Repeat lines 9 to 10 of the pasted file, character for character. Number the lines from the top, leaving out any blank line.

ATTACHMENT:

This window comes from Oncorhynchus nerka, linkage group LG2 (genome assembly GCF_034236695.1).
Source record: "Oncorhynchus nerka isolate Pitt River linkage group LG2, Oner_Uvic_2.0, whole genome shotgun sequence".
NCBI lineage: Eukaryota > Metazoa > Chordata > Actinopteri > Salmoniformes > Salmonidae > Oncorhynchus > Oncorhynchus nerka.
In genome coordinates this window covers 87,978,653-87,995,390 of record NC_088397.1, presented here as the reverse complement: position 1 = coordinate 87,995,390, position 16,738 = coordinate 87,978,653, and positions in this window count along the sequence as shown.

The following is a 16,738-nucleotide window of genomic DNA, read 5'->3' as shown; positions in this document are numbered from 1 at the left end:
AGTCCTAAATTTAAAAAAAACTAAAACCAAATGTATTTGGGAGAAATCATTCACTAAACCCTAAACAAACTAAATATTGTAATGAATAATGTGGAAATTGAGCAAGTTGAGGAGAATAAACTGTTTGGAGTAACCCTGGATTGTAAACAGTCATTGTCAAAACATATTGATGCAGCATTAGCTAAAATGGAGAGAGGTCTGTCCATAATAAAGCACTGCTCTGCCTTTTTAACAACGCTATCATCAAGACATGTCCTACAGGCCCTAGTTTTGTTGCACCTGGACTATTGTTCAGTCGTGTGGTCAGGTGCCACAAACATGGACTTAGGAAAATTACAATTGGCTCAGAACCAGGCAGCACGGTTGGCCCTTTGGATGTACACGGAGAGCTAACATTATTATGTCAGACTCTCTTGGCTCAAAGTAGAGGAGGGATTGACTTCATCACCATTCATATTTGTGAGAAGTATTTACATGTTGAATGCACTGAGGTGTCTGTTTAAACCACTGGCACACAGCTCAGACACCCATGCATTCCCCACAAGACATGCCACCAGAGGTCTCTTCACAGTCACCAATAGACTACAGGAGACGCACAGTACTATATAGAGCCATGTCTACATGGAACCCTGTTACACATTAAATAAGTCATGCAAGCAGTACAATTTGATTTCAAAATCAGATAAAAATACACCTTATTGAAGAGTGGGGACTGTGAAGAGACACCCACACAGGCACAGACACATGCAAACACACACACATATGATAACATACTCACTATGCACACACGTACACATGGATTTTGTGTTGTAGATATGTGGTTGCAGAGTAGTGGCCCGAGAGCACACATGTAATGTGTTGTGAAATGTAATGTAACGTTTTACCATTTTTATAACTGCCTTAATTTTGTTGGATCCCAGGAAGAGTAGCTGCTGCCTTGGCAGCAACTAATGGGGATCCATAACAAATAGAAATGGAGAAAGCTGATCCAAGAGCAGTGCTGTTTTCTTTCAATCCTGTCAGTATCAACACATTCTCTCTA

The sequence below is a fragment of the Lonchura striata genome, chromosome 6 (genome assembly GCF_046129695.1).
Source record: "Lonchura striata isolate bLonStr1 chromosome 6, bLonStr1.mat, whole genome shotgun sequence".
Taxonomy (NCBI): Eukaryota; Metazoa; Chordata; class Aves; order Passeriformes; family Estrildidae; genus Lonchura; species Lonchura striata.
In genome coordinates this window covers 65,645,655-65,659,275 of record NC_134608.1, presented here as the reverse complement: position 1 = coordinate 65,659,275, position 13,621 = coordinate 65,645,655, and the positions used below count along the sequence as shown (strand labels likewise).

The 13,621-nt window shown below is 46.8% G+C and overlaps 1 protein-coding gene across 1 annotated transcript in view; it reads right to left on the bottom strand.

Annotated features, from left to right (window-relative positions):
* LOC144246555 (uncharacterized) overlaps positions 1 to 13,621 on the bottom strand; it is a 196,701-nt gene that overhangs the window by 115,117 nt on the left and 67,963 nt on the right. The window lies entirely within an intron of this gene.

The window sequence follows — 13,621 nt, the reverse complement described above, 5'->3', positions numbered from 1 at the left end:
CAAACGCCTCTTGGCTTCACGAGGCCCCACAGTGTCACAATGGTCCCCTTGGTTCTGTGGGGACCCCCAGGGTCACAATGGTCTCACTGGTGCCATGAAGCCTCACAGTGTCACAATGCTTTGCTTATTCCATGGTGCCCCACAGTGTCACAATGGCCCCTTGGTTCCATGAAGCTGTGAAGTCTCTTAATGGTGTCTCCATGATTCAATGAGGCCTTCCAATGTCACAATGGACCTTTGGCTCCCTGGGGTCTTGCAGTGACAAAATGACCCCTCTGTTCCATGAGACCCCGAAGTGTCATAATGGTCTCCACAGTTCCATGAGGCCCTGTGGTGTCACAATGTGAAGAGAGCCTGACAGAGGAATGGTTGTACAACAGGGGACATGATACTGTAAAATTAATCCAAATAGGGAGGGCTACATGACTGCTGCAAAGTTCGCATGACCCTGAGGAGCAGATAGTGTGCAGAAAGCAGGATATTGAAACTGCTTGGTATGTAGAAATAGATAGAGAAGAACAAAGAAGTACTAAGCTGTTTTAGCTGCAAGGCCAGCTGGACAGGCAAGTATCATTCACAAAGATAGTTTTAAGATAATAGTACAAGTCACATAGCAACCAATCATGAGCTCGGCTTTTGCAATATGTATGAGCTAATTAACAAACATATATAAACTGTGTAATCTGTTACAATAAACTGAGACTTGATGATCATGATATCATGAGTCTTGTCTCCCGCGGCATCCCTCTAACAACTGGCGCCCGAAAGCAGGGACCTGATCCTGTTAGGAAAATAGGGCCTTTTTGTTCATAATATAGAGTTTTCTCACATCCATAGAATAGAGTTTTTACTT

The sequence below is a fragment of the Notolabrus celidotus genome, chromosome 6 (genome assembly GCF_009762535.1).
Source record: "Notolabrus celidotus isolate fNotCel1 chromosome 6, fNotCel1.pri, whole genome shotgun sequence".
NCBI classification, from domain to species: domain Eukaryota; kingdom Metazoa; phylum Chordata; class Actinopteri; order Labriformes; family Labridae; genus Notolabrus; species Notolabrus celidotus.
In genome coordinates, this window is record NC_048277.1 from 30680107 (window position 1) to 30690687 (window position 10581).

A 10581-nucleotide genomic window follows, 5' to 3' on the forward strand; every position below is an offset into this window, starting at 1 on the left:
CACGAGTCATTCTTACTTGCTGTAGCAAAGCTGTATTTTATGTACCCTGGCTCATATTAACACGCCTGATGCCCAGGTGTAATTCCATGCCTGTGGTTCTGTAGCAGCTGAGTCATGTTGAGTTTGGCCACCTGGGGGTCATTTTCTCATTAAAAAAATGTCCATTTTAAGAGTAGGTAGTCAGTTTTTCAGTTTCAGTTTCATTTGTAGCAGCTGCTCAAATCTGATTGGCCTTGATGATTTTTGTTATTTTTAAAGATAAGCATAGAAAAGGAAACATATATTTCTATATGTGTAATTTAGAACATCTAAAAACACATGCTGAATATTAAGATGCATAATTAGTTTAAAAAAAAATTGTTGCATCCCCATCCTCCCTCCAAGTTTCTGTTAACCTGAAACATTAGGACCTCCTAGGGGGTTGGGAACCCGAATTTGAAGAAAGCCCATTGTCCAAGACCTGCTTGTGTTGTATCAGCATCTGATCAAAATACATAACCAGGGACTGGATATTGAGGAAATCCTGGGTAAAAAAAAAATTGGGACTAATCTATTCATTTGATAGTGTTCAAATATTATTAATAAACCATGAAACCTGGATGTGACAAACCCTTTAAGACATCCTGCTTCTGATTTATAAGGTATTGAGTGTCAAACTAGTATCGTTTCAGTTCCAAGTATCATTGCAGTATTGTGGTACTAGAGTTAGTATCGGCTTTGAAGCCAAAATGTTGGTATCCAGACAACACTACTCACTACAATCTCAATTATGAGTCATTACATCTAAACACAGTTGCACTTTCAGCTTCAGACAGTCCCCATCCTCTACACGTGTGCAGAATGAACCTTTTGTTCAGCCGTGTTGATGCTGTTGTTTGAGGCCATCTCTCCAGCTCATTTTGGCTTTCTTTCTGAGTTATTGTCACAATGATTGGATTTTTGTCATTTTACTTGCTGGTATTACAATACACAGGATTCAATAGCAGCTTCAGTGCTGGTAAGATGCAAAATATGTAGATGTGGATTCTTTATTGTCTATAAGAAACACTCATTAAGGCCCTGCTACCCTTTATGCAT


Taxonomy (NCBI): Eukaryota; Metazoa; Chordata; class Aves; order Passeriformes; family Estrildidae; genus Lonchura; species Lonchura striata.
In genome coordinates this window covers 65,645,655-65,659,275 of record NC_134608.1, presented here as the reverse complement: position 1 = coordinate 65,659,275, position 13,621 = coordinate 65,645,655, and the positions used below count along the sequence as shown (strand labels likewise).